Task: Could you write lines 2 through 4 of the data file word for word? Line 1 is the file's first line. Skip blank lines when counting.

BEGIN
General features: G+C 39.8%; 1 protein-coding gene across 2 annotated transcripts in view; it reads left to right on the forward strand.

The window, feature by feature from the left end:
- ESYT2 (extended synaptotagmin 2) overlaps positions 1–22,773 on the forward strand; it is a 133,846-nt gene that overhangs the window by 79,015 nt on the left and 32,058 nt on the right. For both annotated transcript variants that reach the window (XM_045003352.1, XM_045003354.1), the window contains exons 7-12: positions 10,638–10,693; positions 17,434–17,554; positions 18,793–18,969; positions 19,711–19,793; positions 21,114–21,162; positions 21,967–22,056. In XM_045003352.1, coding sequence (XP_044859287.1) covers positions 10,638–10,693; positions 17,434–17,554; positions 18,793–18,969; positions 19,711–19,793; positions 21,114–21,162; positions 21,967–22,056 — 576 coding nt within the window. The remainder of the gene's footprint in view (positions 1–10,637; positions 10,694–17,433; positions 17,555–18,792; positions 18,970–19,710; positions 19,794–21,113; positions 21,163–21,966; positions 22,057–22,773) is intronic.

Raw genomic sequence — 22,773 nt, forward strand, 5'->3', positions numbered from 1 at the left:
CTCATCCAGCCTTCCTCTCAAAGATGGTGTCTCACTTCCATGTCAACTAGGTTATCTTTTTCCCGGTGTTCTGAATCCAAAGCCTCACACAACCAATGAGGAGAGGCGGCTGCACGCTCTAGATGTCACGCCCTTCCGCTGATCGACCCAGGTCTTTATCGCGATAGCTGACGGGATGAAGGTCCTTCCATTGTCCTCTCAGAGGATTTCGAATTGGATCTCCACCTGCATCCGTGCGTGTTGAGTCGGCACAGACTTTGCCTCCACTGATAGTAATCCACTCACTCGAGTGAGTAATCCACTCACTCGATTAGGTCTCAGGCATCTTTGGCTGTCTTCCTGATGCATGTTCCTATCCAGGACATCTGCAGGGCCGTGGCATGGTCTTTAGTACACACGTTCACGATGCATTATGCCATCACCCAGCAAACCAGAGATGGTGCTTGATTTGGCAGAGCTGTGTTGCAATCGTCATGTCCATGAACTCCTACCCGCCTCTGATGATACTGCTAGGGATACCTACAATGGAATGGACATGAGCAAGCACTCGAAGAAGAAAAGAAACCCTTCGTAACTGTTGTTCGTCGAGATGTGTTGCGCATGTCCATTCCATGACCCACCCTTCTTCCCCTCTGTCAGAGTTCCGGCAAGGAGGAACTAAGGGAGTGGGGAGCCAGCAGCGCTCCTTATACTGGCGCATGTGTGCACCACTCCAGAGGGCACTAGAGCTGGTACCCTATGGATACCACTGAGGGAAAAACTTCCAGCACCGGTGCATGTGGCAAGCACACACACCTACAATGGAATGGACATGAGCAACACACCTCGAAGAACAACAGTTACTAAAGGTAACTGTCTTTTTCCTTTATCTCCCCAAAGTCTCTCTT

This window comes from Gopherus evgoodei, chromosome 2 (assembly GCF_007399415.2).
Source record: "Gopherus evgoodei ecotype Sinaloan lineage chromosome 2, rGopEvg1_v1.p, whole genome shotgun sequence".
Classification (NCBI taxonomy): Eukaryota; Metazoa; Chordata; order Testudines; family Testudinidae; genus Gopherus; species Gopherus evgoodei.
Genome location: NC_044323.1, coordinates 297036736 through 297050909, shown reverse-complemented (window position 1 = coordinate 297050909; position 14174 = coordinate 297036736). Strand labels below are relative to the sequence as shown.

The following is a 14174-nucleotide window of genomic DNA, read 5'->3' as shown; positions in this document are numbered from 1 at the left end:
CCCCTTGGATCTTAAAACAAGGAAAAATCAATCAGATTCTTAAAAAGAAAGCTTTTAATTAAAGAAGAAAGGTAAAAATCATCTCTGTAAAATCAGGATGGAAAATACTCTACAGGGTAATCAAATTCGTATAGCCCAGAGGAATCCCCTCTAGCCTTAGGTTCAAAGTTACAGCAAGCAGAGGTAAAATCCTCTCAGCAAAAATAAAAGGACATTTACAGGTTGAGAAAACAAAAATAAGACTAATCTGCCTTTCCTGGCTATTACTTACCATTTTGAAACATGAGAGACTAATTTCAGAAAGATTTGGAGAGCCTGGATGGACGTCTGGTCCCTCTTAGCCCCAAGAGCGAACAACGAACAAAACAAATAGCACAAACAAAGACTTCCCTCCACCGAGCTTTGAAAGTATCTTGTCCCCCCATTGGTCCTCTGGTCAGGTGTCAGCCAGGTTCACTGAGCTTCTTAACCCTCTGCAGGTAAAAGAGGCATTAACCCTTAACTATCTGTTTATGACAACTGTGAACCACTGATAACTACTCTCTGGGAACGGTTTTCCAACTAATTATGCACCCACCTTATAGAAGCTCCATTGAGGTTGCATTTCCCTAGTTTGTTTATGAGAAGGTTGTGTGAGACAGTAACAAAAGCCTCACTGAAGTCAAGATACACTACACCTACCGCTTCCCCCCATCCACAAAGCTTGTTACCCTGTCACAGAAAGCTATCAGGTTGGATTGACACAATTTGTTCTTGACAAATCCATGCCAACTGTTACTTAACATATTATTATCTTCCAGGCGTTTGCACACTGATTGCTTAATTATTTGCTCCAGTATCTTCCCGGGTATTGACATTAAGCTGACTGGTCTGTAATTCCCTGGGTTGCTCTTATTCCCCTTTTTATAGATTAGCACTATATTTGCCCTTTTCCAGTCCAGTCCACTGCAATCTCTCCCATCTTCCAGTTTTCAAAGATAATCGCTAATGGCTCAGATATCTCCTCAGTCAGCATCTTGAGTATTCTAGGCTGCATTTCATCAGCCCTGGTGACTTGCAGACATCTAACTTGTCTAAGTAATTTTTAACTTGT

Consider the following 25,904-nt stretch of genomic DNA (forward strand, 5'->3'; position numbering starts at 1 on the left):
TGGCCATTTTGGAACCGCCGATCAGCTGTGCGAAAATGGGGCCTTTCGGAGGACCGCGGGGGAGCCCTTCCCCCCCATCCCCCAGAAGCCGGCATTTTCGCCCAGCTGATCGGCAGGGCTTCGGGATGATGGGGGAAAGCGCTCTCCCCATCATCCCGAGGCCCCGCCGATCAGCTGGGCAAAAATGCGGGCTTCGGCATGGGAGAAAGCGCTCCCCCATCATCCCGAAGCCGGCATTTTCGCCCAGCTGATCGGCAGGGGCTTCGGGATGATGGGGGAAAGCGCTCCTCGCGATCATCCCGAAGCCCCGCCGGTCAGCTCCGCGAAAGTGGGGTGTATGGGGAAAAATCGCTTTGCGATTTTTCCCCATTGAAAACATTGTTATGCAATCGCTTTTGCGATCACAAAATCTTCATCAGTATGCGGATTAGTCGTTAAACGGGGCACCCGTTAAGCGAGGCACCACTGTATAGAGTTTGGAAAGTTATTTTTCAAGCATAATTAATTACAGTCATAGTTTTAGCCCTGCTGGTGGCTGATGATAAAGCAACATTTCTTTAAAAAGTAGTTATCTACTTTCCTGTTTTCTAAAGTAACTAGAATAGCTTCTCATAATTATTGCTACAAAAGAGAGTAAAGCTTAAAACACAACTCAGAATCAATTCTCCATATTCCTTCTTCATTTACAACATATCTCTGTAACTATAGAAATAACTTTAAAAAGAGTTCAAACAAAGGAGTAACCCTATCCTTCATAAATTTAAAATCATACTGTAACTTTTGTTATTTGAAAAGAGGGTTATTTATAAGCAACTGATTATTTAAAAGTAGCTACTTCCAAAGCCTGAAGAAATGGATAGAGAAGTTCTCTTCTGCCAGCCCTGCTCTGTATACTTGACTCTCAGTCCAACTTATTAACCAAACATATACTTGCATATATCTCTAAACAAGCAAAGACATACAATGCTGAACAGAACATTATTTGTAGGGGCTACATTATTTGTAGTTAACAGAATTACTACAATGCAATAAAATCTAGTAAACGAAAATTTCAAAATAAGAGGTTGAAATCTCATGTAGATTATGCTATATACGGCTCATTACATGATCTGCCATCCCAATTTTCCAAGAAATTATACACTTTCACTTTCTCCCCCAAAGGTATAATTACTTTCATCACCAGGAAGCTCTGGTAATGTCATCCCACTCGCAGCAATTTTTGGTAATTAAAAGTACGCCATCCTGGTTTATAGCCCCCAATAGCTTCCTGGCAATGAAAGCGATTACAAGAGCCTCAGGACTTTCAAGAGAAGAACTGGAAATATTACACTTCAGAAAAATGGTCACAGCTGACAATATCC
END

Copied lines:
The window, feature by feature from the left end:
- ESYT2 (extended synaptotagmin 2) overlaps positions 1–22,773 on the forward strand; it is a 133,846-nt gene that overhangs the window by 79,015 nt on the left and 32,058 nt on the right. For both annotated transcript variants that reach the window (XM_045003352.1, XM_045003354.1), the window contains exons 7-12: positions 10,638–10,693; positions 17,434–17,554; positions 18,793–18,969; positions 19,711–19,793; positions 21,114–21,162; positions 21,967–22,056. In XM_045003352.1, coding sequence (XP_044859287.1) covers positions 10,638–10,693; positions 17,434–17,554; positions 18,793–18,969; positions 19,711–19,793; positions 21,114–21,162; positions 21,967–22,056 — 576 coding nt within the window. The remainder of the gene's footprint in view (positions 1–10,637; positions 10,694–17,433; positions 17,555–18,792; positions 18,970–19,710; positions 19,794–21,113; positions 21,163–21,966; positions 22,057–22,773) is intronic.

Raw genomic sequence — 22,773 nt, forward strand, 5'->3', positions numbered from 1 at the left: